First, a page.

Revisiting The Rangers European Prospects

KHL

Another Thanksgiving holiday has come and gone. The turkey, stuffing, cranberry sauce and apple pie leftovers are long gone. The Hanukkah and Christmas decorations are ready to be displayed. It is time to turn our attention back to hockey, specifically, the New York Rangers European prospects.

We’ll start this week’s piece about the 2018 first-round draft pick from Russia, forward Vitali Kravtsov. General Manager Jeff Gorton’s selection of the highly skilled Kravtsov drew a ton of scrutiny at the time since most prognosticators had him going somewhere in the middle-to-late part of the first round. However, the gamble seems to be paying off as the¬†right-winger (his position, not his politics) continues to impress and earn accolades as a teenager playing in the KHL.

Kravtsov was just named to the 2019 KHL all-star team. Amazingly, he was the only forward selected by journalists from the Kharlamov Division to compete in the contest. Kravtsov has had a wonderful season playing for Traktor Chelyabinsk. His stat line of five goals and ten assists in 30 games may not open too many eyes. However, when you put it all in perspective and compare his season to other KHL teenagers, you’ll see just why Gorton used his ninth overall pick on Kravtsov and not Oliver Wahlstrom, Evan Bouchard or Noah Dobson.

At the time this piece is being penned, Kravtsov currently leads all KHL teenagers in assists and points and is tied for first in goals. You think that nugget is impressive? Try this one on for size. Kravtsov, currently, has more than twice as many total points as any other KHL player under the age of 20. In European club hockey, it is very rare for teenagers to get the lion’s share of the ice time. That is usually reserved for the veterans. That is why we cannot compare the stat lines of teenagers across the pond to that of kids playing in Canadian Juniors. Instead, we have to compare goals and assists to others that are on the same playing field, or ice surface in this case.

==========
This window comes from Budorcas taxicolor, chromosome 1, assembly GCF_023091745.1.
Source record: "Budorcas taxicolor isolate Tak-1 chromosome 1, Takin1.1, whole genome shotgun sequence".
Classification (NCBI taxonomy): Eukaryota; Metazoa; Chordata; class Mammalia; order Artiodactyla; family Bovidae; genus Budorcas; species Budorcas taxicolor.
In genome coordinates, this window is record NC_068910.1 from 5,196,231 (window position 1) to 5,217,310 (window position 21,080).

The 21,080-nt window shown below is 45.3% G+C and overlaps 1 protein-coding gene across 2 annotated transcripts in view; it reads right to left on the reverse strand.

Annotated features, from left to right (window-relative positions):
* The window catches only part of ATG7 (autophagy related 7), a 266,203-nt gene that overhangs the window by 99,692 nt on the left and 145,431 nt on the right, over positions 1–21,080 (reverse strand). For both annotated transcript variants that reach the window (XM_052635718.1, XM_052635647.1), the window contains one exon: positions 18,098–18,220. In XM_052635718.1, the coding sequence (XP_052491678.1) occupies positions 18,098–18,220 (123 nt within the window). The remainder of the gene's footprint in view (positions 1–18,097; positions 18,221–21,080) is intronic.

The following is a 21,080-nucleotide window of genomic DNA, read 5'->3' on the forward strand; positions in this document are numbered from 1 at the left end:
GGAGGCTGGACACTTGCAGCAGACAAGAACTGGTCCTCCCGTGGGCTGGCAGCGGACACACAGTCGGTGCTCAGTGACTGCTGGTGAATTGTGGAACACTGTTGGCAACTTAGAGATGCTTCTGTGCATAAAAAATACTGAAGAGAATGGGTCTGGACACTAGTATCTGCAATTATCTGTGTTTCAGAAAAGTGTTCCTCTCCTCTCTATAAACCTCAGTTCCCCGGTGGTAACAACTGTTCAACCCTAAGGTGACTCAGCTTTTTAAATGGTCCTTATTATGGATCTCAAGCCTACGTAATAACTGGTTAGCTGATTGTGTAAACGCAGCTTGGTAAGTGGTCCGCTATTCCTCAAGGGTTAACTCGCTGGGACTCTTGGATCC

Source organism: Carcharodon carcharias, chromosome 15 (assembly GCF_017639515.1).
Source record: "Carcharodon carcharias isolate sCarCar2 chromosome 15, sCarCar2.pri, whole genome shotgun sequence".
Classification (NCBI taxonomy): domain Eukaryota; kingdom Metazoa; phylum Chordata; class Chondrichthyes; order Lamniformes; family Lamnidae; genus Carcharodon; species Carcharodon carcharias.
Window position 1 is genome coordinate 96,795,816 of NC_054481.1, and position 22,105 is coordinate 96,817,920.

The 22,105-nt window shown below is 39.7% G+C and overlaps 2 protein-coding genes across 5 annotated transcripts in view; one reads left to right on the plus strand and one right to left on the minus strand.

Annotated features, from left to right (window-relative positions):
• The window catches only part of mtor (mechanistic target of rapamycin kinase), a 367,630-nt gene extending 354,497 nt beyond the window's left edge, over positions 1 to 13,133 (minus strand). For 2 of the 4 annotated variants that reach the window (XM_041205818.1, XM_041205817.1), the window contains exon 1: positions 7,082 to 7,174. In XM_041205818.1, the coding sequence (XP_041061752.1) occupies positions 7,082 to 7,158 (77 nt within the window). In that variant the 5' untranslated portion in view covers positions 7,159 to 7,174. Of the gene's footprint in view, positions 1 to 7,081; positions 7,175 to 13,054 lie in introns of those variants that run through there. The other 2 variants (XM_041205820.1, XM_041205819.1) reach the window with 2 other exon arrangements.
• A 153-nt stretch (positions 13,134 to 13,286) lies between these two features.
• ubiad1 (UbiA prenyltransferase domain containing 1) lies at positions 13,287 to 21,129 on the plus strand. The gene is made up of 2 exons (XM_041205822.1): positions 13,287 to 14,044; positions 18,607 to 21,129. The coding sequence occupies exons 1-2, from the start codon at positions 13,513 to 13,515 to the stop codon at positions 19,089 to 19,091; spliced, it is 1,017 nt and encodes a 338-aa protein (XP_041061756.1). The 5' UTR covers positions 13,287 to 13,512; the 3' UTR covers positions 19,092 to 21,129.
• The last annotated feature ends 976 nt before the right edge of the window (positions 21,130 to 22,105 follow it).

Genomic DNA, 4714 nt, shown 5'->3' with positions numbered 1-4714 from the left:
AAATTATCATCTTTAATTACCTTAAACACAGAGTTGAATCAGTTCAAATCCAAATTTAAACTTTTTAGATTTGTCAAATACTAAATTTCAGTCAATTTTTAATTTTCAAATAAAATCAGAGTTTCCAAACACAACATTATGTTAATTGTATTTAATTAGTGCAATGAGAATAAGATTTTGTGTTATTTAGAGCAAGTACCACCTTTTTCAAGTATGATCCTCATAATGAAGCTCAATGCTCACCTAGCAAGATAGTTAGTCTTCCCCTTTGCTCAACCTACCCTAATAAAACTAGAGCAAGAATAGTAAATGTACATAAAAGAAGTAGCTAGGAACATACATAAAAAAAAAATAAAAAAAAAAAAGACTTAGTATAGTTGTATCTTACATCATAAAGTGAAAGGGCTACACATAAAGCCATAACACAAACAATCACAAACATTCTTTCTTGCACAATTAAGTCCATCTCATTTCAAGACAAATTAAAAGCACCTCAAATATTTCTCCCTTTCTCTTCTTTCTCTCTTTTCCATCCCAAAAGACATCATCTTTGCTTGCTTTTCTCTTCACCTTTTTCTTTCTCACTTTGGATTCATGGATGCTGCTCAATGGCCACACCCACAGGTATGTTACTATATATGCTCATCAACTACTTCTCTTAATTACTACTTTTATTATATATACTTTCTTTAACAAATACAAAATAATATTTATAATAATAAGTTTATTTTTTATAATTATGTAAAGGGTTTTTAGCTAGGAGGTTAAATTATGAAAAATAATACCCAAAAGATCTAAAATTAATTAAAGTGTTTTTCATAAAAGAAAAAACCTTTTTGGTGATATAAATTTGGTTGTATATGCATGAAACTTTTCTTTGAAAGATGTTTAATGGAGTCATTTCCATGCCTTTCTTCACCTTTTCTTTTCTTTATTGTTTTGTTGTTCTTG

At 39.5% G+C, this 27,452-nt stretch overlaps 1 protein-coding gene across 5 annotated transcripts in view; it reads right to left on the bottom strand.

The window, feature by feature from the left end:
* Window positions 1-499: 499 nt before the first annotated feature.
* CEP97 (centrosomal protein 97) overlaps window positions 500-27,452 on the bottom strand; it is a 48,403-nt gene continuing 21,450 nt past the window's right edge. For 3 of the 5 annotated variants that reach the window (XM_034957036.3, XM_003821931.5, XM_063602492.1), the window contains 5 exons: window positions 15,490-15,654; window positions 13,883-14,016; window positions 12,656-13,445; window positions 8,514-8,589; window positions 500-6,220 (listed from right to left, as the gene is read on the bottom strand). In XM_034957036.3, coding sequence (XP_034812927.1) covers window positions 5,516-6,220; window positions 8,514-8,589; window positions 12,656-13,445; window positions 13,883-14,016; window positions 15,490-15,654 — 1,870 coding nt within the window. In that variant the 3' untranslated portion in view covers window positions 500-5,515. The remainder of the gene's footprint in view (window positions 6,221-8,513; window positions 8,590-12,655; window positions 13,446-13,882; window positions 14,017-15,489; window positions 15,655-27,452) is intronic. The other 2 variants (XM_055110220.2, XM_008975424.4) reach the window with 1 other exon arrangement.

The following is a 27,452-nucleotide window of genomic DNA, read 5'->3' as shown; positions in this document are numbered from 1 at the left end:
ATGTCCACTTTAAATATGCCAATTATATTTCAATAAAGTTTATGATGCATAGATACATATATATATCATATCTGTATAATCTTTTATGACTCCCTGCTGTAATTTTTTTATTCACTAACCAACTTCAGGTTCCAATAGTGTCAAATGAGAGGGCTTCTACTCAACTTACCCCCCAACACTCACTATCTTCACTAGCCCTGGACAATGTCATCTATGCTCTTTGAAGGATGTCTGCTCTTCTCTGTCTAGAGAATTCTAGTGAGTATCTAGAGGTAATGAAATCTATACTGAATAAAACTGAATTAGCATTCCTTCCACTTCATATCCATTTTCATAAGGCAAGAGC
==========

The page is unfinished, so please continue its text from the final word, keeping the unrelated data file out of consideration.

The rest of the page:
We have to hop in our DeLorean, turn on the flux capacitor, and set the time controls back to 1991 for the last time a homegrown New York Rangers forward entered the league as a dynamic rookie and flashed the sort of offensive brilliance we are hoping to see from Kravtsov. 27 years ago, Tony Amonte flew up and down Mark Messier’s right side. Yes, it has been that long since a rookie forward set Rangerstown on fire. If all goes well with contract negotiations, there is a real possibility that Kravtsov could take his immense talents to the Big Apple for the 2018-19 season and give all of us Ranger fans a glimpse of the game-breaking skill this franchise has lacked and desperately needs.

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The update on Kravtsov’s 2018 first round counterpart, Swedish defenseman Nils Lundkvist, is quite similar to the Russian. The fleet-footed, offensive defenseman has tallied just six points in 20 games playing for Lulea HF. However, when we examine his season through the appropriate lens, we will see that Lundkvist is in the midst of a terrific season. The 28th overall pick in the 2018 NHL draft currently leads all teenage defenseman in points playing in the Swedish Elite League. From a fan’s point of view, there has not been this much anticipation and excitement about the World Junior Championships, which take place in Canada at the end of December, in a very long time. We will be watching the WJC closely to see how well Kravtsov and Lundkvist play in what has become the gold standard for international prospects under the age of 20.

SKA

Of course, we are going to give an Igor Shestyorkin update. The 2014 fourth-round draft pick continues to roll along and dominate in the KHL. The heir-apparent to King Henrik’s throne has a 12-3 record with a 1.43 GAA and a .943SV%. Shestyorkin, who will turn 23 on the penultimate day of 2018, is unequivocally the best Rangers prospect anywhere in the world, and I for one, cannot wait until he dons that blue Rangers sweater so we can finally see him and his acrobatics in person.

It will be interesting to see when each member country announces their World Junior Championships rosters and if any other Ranger prospect will be included. If Lauri Pajuniemi makes Team Finland or if Olof Lindbom makes team Sweden or if Nico Gross makes the Swiss team, we will be sure to cover them and give updates on their progress. The tournament commences on Boxing Day in Vancouver (December 26) and ends a few days after the New Year. It should be must-watch TV for Rangers fans as we get a small taste of the future of the franchise.